confirmation bias | TechWell

confirmation bias

Banana photo by Mike Dorner Bananas and Critical Thinking

People skilled in critical thinking are willing to accept new findings and evidence, even if it means reassessing previous beliefs. They aim to rely on reason rather than emotion in making decisions, and they seek to detect inconsistencies in reasoning, including their own. It's an important skill to have in software.

Naomi Karten's picture
Naomi Karten
What Do You Believe?

Many people in the agile community believe their way of doing agile is the only right way. This is supported by confirmation bias, which lets us only see facts that support our beliefs. We deserve data-based approaches to determine what leads to the best outcomes. Can you look beyond your personal beliefs?

Johanna Rothman's picture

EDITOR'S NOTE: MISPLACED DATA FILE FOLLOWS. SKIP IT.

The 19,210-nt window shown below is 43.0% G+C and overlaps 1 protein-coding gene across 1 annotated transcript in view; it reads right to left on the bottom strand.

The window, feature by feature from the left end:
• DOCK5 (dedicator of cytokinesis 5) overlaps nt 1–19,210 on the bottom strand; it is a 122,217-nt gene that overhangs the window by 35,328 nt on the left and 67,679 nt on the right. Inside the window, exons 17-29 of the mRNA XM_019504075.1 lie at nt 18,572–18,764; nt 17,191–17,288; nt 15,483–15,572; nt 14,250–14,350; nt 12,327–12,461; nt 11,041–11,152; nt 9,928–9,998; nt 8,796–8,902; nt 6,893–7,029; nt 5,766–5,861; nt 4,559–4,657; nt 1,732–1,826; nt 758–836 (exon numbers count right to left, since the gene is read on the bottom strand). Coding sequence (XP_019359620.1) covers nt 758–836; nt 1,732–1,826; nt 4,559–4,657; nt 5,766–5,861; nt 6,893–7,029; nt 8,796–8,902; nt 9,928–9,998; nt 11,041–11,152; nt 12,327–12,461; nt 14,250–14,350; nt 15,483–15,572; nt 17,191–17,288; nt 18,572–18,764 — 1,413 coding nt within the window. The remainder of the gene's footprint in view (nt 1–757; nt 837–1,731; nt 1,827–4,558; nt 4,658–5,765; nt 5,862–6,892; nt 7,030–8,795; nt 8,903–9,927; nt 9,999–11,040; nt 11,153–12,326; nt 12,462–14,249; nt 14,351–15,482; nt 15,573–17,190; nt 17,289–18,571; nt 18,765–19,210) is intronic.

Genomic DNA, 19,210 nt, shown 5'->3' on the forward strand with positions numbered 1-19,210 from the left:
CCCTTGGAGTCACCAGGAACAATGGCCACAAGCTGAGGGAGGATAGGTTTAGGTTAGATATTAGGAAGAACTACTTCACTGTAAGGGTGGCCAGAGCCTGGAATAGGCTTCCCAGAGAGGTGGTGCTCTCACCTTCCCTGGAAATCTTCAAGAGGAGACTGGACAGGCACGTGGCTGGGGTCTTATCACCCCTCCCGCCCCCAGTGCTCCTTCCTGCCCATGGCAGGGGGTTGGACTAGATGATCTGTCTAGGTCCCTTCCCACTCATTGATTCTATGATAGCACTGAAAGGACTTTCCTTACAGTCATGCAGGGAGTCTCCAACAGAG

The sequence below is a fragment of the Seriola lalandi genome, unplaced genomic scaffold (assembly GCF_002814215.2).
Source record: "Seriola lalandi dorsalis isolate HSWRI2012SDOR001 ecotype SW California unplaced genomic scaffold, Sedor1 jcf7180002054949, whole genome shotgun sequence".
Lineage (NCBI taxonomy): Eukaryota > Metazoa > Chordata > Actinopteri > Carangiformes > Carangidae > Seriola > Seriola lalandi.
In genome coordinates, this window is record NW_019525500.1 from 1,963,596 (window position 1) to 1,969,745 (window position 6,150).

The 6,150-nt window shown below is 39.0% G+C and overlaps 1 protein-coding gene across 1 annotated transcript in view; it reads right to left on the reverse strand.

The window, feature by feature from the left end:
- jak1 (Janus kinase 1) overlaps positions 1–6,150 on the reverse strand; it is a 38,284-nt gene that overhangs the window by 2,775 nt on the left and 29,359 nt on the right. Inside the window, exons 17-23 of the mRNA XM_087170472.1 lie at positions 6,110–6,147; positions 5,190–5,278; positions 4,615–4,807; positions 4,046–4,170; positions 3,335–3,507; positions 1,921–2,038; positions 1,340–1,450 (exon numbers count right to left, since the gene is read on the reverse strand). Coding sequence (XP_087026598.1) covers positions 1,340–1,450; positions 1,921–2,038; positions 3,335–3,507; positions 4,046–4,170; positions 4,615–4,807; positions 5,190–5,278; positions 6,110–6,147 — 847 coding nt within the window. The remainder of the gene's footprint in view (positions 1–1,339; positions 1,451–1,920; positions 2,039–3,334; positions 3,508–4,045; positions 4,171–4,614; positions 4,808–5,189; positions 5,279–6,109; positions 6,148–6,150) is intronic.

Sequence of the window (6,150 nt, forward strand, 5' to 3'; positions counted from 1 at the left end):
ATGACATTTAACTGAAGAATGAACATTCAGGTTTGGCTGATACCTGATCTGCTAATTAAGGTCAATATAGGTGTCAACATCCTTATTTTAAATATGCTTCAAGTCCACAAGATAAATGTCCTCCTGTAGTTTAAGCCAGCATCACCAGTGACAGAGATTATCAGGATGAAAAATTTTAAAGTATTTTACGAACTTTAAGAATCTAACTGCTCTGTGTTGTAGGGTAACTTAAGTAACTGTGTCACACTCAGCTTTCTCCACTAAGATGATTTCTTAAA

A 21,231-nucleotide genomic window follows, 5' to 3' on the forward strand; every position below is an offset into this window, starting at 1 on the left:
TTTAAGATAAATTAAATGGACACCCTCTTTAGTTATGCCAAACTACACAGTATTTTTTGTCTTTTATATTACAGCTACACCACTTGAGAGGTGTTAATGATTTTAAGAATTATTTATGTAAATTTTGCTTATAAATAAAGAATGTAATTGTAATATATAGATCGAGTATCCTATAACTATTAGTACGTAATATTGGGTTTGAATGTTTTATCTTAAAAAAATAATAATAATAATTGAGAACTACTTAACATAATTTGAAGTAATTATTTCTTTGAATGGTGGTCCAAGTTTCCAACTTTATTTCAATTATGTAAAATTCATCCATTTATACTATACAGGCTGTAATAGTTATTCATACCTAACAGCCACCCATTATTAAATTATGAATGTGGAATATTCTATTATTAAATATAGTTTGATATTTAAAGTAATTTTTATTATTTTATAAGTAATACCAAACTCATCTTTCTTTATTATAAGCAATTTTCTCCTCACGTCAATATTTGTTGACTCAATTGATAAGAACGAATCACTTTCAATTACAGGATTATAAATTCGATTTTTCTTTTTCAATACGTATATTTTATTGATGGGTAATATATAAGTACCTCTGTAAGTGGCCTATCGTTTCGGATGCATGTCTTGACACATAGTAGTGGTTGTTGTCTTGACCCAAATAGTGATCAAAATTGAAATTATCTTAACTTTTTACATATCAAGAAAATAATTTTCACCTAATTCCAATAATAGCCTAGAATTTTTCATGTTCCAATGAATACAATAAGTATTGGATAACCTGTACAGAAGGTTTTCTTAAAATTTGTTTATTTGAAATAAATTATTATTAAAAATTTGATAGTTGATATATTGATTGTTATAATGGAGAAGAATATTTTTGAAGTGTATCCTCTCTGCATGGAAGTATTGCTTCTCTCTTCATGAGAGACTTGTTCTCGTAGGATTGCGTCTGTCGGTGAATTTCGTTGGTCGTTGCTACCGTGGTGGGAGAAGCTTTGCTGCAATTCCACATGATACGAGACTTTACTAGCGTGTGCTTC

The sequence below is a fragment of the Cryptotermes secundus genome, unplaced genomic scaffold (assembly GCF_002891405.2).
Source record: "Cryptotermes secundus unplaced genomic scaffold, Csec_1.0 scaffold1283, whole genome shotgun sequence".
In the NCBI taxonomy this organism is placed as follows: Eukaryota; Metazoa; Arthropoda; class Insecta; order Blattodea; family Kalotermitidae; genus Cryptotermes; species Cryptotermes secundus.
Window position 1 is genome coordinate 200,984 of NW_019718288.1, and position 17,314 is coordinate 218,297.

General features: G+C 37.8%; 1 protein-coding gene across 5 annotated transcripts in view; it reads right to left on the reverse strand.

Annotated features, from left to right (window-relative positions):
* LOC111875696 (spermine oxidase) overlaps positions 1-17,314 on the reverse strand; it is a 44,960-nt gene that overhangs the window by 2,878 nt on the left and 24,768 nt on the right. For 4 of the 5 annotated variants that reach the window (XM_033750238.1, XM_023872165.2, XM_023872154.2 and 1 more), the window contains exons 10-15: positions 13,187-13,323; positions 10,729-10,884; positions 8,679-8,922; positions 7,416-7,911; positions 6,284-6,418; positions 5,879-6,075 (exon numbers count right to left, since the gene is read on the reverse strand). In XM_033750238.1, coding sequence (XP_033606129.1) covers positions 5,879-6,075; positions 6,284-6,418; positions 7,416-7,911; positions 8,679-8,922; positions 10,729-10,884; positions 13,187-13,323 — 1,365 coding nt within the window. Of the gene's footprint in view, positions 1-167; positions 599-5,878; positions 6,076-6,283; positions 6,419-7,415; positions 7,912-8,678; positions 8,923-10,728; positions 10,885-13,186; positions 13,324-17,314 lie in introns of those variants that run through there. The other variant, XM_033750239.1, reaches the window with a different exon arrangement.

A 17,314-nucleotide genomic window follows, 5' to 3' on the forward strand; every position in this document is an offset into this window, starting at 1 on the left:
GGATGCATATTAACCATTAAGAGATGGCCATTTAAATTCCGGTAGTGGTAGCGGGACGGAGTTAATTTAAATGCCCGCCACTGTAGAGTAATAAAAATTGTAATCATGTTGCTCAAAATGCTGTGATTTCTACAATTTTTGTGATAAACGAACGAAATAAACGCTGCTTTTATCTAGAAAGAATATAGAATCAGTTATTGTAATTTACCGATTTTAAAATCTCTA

Johanna Rothman
What Does It Really Cost to Fix a Software Defect?

Bonnie Bailey writes that confirmation bias leads us to throw out the critical thinking needed to determine if the “average cost to fix one defect” metric, which is what we really have to figure out to get the data points for the Boehm curve, is really even a valid metric in the first place.

Bonnie Bailey's picture
Bonnie Bailey
Confirmation Bias: The Most Human of Tendencies

Confirmation bias is the tendency to notice evidence that supports our beliefs, preconceptions, and hypotheses, and to miss, ignore, or dismiss evidence that contradicts them. Instead of trying to falsify a hypothesis, we tend to try to confirm it. It’s a human thing to do.

Naomi Karten's picture
Naomi Karten